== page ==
After the identification of FAP, they generated these so-called FAP CART Cells and tested them in a mouse characterized by heart tissue scarring. The researchers could not only observe a reduction in the fibrotic tissue but also a partial rescue of both systolic and diastolic cardiac function in injured mice treated with FAP CAR T cells that was not seen in the controls .

Some question marks:

Although these results provide a proof-of-concept for the possibility of targeting cardiac fibrosis in mice with engineered T cells and immuno-therapy, there are some questions that should be addressed:
  • Is FAP the best target or can we target other antigens?
  • Can FAP also be a target in other heart tissue injury cases besides HCM and DCM?
  • Can we identify rather multiple antigens to make the CART even more specific so that the immune response is triggered only if both the antigens are present?
  • Should this type of CART have a safety-switch to “kill” the CART cells if any side-effect is observed after administration?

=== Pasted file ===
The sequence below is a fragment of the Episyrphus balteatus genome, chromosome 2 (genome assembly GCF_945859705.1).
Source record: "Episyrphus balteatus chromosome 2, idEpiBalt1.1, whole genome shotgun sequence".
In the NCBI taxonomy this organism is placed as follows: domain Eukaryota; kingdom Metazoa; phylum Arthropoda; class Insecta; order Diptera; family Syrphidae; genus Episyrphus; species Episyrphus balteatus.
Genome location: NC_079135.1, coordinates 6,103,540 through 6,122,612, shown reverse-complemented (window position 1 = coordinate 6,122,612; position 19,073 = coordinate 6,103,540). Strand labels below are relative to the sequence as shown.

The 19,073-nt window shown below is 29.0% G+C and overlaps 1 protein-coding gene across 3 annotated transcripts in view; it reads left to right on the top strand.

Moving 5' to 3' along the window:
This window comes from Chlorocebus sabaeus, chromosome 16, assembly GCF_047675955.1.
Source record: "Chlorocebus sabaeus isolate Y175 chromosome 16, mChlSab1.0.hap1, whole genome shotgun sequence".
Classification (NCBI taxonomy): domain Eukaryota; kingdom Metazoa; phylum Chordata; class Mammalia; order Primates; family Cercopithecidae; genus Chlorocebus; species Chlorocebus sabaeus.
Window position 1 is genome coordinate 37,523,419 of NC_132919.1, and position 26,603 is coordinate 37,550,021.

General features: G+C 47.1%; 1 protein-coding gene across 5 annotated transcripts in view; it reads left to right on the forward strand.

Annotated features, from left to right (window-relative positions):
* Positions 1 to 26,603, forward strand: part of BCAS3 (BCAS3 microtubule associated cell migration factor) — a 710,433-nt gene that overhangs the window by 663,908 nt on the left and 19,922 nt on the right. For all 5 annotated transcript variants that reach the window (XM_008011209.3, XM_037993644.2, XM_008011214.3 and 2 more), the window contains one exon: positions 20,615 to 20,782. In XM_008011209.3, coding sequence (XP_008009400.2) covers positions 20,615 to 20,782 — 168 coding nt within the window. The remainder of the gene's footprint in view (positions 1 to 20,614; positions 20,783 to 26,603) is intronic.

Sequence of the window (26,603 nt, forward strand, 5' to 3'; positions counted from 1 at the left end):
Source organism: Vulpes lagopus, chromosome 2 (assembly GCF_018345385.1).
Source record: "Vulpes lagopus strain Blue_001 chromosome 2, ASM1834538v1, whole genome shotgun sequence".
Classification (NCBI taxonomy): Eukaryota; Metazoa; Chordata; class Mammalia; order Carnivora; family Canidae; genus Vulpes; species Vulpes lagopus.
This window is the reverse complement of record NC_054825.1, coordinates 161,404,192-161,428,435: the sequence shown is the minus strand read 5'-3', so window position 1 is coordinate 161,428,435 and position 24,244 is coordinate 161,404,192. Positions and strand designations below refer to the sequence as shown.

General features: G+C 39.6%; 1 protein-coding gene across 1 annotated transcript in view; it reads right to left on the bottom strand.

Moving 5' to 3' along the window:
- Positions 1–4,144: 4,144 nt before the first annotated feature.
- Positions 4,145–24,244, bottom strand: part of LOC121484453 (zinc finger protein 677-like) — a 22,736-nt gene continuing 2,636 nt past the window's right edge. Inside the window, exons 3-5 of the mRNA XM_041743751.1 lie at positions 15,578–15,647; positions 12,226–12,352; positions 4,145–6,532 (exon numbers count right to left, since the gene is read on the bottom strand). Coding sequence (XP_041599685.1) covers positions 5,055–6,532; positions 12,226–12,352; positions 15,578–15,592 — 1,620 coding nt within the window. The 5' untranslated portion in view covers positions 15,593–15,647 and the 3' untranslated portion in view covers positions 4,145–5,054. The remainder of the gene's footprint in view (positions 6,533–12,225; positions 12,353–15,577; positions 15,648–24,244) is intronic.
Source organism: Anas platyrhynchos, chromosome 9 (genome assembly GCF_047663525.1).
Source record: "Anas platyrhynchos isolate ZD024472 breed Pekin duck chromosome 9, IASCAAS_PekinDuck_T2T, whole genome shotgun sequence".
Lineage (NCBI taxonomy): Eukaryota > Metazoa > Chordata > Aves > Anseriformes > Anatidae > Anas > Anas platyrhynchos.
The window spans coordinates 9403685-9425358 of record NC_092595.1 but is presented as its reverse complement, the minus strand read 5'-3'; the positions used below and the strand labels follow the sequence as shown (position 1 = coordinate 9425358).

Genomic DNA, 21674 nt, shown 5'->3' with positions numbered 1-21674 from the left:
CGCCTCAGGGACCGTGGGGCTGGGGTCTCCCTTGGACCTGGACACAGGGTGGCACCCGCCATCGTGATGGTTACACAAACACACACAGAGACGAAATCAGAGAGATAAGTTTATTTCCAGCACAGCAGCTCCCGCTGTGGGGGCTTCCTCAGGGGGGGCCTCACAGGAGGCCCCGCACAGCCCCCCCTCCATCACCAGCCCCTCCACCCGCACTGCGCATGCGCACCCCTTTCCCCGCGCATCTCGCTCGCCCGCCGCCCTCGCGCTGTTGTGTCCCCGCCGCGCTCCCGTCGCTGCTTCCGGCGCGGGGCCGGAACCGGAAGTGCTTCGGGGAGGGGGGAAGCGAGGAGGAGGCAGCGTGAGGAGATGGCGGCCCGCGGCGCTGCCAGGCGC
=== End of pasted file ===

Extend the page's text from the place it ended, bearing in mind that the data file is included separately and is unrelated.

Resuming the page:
A broader question:

Based on the CAR T design rationale, what other condition we may target with CART cells? Meaning a non-physiological situation caused by faulty cells?

On the same line may we think about targeting fibrotic muscle cells as a way to ameliorate ageing-related muscle wasting?

[1]Svenja Hinderer, Katja Schenke-Layland, Cardiac fibrosis – A short review of causes and therapeutic strategies, Advanced Drug Delivery Reviews, Volume 146, 2019, Pages 77-82, ISSN 0169-409X, https://doi.org/10.1016/j.addr.2019.05.011.

[2]Aghajanian, H. et al. Targeting cardiac fibrosis with engineered T cells. Nature 573, 430–433 (2019)

Creative contributions

Long-term therapeutic benefits of CAR-T therapy

Jamila Dec 14, 2020
Hi Antonio.
Great session! CAR-T therapy is definitely promising.

The fact that researchers observed a decrease in fibrotic tissue and improved cardiac function in the injured mice is brilliant and could have clinical applications in humans one day. However, I do wonder whether using CAR-T therapy has long-term therapeutic effects? Or would there be a need for multiple treatment doses with the CAR-T therapy? I guess what I'm wondering is whether removing the dysfunctional cells could prevent further dysfunctional cells from arising in the future.

Cells produce collagen for structural support in the heart. However, when this is excessively made, it can cause cardiac fibrosis. I'm not sure why the cells produce excess collagen in the first place, but it would be important to find out why.

[1]Cowling, Randy T., et al. "Mechanisms of cardiac collagen deposition in experimental models and human disease." Translational Research 209 (2019): 138-155.